Last Saturday, we were privileged to offer the sacrament of the anointing of the sick, and special prayers for healing, to many members of our parish community. In the liturgy, Fr. Lloyd reminded us that all of us, in one way or another, are in need of healing – be it physical, emotional, or spiritual. Christ reaches out and touches us often especially where we are most wounded, and this allows us to minister to others in their vulnerability. We count on the prayers of our sisters and brothers who are sick and homebound.
During October, we look back on our lives to thank God for the many blessings we have received. This past year, one of our parish blessings has been the arrival, on July 20, of the Syrian refugee family we are sponsoring, Ziad and Eman Alrayes, with their children Abeer, Ziad, Mariam and Yousef.
Since then we have realized more and more that the relationship has been a mutual gift. As always: In blessing, we are blessed.
Most families aim to be happy. While we may argue and accuse, take offense, assign blame, and carry grudges, our deeper goal is to celebrate that “complete joy” Saint Paul talks about. Our sovereign need to be personally right and to affix fault to others, however, is a serious obstacle to comprehensive happiness. Whose fault is it, anyway, and how does the assignment of blame help a situation along to final resolution?
SAINT MONICA (AD 322–387), also known as MONICA OF HIPPO She was an early Christian saint and the mother of St. Augustine of Hippo. She is remembered and honored in most Christian denominations, albeit on different feast days, for her outstanding Christian virtues, particularly the suffering caused by her husband's adultery, and her prayerful life dedicated to the reformation of her son, who wrote extensively of her pious acts and life with her in his Confessions. Popular Christian legends recall Saint Monica weeping every night for her son Augustine.
It has been a full year indeed! As we re-enter Ordinary Time this weekend, we do so filled with so many graces: of the joy of the Resurrection at Easter, of the Lord’s promise to be with us “always, until the end of time” at his Ascension, realized in the gift of the Holy Spirit at Pentecost, and deepened in our pondering of the mysteries of the Holy Trinity and of Christ’s self-gift in the Sacrament of his Body and Blood.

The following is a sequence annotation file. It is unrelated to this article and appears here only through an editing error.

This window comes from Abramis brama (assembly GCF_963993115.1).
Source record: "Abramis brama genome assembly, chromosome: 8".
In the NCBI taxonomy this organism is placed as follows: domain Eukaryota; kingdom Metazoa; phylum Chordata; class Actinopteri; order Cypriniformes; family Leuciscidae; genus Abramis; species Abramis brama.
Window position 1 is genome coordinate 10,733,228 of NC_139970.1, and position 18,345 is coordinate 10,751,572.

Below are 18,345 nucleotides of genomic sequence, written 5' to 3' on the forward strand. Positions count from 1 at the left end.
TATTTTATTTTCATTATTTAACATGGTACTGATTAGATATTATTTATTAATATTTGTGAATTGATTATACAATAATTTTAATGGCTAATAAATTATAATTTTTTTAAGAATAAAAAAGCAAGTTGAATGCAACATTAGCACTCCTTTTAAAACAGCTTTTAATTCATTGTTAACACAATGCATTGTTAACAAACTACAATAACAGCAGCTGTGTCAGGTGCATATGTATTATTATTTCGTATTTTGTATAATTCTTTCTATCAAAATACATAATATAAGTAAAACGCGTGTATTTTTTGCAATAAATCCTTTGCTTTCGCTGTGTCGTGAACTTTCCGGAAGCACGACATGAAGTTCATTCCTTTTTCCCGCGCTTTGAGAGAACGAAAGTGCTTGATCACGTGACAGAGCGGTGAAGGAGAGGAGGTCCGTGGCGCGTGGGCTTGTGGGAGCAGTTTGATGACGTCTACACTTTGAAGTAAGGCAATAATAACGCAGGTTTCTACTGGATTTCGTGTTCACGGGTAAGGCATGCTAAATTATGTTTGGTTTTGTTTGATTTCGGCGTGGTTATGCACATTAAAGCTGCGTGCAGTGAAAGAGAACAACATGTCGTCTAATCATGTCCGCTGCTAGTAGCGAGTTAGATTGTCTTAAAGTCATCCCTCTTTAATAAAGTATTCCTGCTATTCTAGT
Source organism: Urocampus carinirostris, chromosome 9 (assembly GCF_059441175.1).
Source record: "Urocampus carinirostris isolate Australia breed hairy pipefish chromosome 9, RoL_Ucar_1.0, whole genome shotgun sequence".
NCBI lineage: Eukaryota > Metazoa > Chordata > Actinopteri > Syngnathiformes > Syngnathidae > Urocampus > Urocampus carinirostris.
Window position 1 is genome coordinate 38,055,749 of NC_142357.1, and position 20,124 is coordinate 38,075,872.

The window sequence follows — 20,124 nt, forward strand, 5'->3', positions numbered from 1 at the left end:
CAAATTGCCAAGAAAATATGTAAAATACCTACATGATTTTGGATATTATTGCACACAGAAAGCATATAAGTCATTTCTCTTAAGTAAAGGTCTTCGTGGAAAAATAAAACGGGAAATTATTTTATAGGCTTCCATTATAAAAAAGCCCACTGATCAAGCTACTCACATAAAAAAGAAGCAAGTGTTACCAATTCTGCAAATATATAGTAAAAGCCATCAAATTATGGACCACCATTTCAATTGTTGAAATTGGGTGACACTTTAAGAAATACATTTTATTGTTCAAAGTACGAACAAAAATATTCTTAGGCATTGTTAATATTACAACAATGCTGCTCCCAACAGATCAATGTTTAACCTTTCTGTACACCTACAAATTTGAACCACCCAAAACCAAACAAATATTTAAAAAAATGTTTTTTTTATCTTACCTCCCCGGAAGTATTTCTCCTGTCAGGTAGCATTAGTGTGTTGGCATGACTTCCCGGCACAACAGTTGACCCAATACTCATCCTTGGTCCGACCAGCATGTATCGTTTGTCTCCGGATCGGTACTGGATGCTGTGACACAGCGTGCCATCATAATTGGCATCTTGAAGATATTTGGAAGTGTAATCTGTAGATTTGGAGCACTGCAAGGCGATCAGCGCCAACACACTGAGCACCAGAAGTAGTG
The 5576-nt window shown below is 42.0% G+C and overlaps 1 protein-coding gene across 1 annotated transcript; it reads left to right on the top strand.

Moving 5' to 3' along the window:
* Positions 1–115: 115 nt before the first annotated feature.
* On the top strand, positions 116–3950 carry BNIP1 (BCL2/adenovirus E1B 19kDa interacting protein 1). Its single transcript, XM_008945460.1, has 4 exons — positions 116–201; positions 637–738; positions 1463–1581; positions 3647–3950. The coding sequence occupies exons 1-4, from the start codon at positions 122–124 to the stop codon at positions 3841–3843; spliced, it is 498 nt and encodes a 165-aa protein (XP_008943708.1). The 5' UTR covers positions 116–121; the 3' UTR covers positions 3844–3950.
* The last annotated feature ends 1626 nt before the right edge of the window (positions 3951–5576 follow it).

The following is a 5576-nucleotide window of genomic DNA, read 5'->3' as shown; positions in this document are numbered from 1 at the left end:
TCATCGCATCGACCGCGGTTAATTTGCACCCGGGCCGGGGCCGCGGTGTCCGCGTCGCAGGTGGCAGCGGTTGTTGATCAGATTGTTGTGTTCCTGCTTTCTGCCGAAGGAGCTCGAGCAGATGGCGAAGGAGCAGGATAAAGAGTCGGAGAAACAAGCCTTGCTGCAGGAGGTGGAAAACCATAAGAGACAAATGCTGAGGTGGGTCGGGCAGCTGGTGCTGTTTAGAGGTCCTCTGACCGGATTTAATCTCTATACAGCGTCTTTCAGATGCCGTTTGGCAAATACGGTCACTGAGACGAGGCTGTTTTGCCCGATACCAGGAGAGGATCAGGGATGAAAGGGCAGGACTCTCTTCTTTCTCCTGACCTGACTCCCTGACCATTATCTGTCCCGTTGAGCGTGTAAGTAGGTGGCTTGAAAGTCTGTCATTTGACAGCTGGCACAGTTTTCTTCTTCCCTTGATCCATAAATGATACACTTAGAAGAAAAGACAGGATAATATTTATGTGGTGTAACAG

After the Easter season, the Church celebrates a series of “theme” feasts, highlighting diverse aspects of our Catholic identity. At Pentecost, we proclaimed our identity as a Spirit-filled people, empowered to bear witness to a diversity of gifts in the one Spirit. Last Sunday, as we marked World Environment Day, we recalled that we are created in the image of the Trinity: in our lives, loves, and relationships, in our earth and cosmos, we reflect a God who is mutual, self-giving, overflowing communion of love.
Today, the Church celebrates its “birthday” with the feast of Pentecost. It is a scene of great drama: rushing wind, tongues of fire, the uttering of many languages. It is also a scene of transformation: timid disciples empowered to speak boldly, such that no matter what the religious, cultural, and linguistic differences, each hears the message in a language they can understand. Such is the power of God’s Holy Spirit: to break down the walls of division and to create the unity that is the Father’s desire for all creation.
Transitions are difficult moments in our lives. Whenever we come to the end of something in our life, we face the challenge of letting go of what is familiar, of plunging into the unknown. Letting go is hard. No less, beginning again is hard, even when the new reality is something to which we've been looking forward for a long time. As anyone who has worked their way through a 12-step recovery program knows, there is no other way: all we can do is “let go and let God”, living life “one day at a time!”
This week's Pastor's Corner is by Robert Assaly who is a full-time stagiaire at St. Monica's Parish.
"The Church must breathe with her two lungs". So wrote Pope Saint John Paul II 22 years ago in “Ut Unum Sint”. These lungs to which he refers are the Western (Roman Catholic) and Eastern (Orthodox) churches, known as “Sister Churches” since the lifting of their nearly millennium old mutual excommunications. One Body, two lungs — of which the Holy Father asserted must become a “unity bestowed by the Holy Spirit.” This is the same Spirit of today’s Gospel reading which Jesus, on the night before he died, promised the apostles His Father would send. No doubt, in using the “lungs” metaphor, the Pope had in mind that the biblical word for breath and Spirit are the same, and that the Eastern churches emphasize the Holy Spirit.
What makes a “house” a “home”? If we believe the real-estate agents, the value of a home is defined by external factors: size of the lot, number of bedrooms and bathrooms, richness of decoration, perks like a finished basement, a remodelled kitchen, and all the modern gadgets that make life easier and more comfortable. And of course, ... location, location, location! (Try Toronto and Vancouver!)